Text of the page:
Yeah, I love that record. For me, it’s like a second or third listen record. It didn’t really hit me when we first finished it that I wanted it to be the first single. But there was something about it that seemed interesting and different and not like anything I’d heard recently on the radio. And so yeah, it’s definitely a grower, that song, but I think that’s why I love it so much. It’s not a 30 second record, it definitely takes a second to get under your skin. But once it did get under my skin, it just feels so good, that record.
Don’t Hold the Wall
Don’t Hold the Wall is a dance record. And it’s about that moment, trying to get that girl on the dance floor. And um, it’s kind of the antithesis of Marvin Gaye’s ‘Got to Give It Up’ because that song, if you get the lyrics on that, it really is about how shy he was and how he didn’t want to get on the dance floor. But some record came on, and it got him… it’s about gaining that confidence, and this is about being in the middle and seeing this girl off to the side and saying, you know, come out and dance with me. It’s kind of innocent in that way as well.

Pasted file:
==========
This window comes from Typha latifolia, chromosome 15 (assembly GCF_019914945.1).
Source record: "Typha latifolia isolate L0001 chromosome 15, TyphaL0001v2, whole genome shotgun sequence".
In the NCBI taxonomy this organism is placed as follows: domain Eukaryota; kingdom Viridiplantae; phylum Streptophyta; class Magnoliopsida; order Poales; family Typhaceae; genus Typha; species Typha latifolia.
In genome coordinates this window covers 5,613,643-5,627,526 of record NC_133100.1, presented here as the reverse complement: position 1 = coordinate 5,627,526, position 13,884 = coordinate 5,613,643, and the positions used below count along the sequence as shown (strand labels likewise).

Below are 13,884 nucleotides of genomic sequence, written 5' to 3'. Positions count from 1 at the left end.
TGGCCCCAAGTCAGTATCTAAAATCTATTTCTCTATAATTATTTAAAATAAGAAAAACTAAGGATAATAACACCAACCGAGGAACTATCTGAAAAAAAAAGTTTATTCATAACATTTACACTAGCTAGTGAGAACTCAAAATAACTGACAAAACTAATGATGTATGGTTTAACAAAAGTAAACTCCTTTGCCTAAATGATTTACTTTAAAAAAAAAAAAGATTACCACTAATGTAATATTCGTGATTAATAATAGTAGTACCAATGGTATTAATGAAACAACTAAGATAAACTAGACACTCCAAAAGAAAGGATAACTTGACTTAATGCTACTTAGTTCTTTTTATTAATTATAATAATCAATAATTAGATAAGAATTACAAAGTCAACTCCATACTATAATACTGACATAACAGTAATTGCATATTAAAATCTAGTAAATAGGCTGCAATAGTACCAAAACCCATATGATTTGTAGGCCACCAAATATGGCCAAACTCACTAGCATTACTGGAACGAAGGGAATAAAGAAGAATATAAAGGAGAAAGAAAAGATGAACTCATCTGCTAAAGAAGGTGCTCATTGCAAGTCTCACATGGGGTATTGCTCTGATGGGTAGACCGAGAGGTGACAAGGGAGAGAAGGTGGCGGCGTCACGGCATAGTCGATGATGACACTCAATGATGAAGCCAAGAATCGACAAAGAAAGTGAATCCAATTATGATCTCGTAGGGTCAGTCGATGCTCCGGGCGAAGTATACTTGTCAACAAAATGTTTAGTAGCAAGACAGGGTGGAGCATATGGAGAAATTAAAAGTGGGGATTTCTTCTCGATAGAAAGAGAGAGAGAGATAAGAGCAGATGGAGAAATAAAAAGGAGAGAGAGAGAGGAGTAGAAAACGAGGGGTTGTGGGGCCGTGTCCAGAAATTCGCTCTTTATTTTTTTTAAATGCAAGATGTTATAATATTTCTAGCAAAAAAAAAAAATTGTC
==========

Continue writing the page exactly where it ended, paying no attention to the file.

Strawberry Bubblegum is about meeting that girl down the block, and it’s really about love at first sight. When you meet someone that you become instantly infatuated with, you remember something they were doing at that moment, or something they said at that moment, or something they were wearing at that moment and for some reason, this idea popped into my head that this girl was just blowing bubbles with strawberry bubblegum and, you know, what it smelled like as you passed by her on the street. You both kind of stop and look at each other, and there’s this moment and then maybe the two of you fall in love and you walk down this path but you’re reminding yourself of that moment of love at first sight and then just giving it something specific. And that’s where the idea for Strawberry Bubblegum came from.